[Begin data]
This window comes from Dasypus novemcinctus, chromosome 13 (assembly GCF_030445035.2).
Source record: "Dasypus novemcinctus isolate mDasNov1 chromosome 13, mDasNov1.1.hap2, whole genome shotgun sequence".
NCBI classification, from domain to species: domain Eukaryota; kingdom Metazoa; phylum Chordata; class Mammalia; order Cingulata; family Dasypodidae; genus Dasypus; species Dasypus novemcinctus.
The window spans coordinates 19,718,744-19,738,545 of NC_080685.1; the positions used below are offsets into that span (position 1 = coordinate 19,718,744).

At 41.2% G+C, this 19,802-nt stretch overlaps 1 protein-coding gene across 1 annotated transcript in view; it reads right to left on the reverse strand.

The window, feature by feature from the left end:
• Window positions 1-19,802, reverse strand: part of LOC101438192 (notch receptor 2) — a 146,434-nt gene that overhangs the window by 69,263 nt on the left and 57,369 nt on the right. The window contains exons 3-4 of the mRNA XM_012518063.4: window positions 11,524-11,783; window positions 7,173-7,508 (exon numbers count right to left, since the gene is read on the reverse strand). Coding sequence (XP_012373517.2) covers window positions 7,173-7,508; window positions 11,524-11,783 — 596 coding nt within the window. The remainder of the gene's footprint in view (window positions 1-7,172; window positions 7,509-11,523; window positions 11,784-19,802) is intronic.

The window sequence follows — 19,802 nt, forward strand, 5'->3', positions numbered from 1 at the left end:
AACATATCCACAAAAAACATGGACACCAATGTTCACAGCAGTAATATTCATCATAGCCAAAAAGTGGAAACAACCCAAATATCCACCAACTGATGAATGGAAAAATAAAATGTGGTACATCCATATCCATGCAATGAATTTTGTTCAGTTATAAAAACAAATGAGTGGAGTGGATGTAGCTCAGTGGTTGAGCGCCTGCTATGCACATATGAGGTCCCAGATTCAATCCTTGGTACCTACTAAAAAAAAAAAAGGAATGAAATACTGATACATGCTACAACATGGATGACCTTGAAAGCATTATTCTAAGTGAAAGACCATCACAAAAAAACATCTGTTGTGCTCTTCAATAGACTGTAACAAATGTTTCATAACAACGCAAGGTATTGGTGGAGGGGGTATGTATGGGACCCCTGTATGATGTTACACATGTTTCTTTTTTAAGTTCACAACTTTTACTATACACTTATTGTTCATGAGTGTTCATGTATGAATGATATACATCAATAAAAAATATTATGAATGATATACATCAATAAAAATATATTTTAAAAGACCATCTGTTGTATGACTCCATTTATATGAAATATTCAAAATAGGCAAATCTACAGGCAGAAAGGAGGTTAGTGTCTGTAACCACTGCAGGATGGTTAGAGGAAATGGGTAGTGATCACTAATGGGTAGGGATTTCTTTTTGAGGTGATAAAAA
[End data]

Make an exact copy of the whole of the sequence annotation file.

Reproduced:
This window comes from Dasypus novemcinctus, chromosome 13 (assembly GCF_030445035.2).
Source record: "Dasypus novemcinctus isolate mDasNov1 chromosome 13, mDasNov1.1.hap2, whole genome shotgun sequence".
NCBI classification, from domain to species: domain Eukaryota; kingdom Metazoa; phylum Chordata; class Mammalia; order Cingulata; family Dasypodidae; genus Dasypus; species Dasypus novemcinctus.
The window spans coordinates 19,718,744-19,738,545 of NC_080685.1; the positions used below are offsets into that span (position 1 = coordinate 19,718,744).

At 41.2% G+C, this 19,802-nt stretch overlaps 1 protein-coding gene across 1 annotated transcript in view; it reads right to left on the reverse strand.

The window, feature by feature from the left end:
• Window positions 1-19,802, reverse strand: part of LOC101438192 (notch receptor 2) — a 146,434-nt gene that overhangs the window by 69,263 nt on the left and 57,369 nt on the right. The window contains exons 3-4 of the mRNA XM_012518063.4: window positions 11,524-11,783; window positions 7,173-7,508 (exon numbers count right to left, since the gene is read on the reverse strand). Coding sequence (XP_012373517.2) covers window positions 7,173-7,508; window positions 11,524-11,783 — 596 coding nt within the window. The remainder of the gene's footprint in view (window positions 1-7,172; window positions 7,509-11,523; window positions 11,784-19,802) is intronic.

The window sequence follows — 19,802 nt, forward strand, 5'->3', positions numbered from 1 at the left end:
AACATATCCACAAAAAACATGGACACCAATGTTCACAGCAGTAATATTCATCATAGCCAAAAAGTGGAAACAACCCAAATATCCACCAACTGATGAATGGAAAAATAAAATGTGGTACATCCATATCCATGCAATGAATTTTGTTCAGTTATAAAAACAAATGAGTGGAGTGGATGTAGCTCAGTGGTTGAGCGCCTGCTATGCACATATGAGGTCCCAGATTCAATCCTTGGTACCTACTAAAAAAAAAAAAGGAATGAAATACTGATACATGCTACAACATGGATGACCTTGAAAGCATTATTCTAAGTGAAAGACCATCACAAAAAAACATCTGTTGTGCTCTTCAATAGACTGTAACAAATGTTTCATAACAACGCAAGGTATTGGTGGAGGGGGTATGTATGGGACCCCTGTATGATGTTACACATGTTTCTTTTTTAAGTTCACAACTTTTACTATACACTTATTGTTCATGAGTGTTCATGTATGAATGATATACATCAATAAAAAATATTATGAATGATATACATCAATAAAAATATATTTTAAAAGACCATCTGTTGTATGACTCCATTTATATGAAATATTCAAAATAGGCAAATCTACAGGCAGAAAGGAGGTTAGTGTCTGTAACCACTGCAGGATGGTTAGAGGAAATGGGTAGTGATCACTAATGGGTAGGGATTTCTTTTTGAGGTGATAAAAA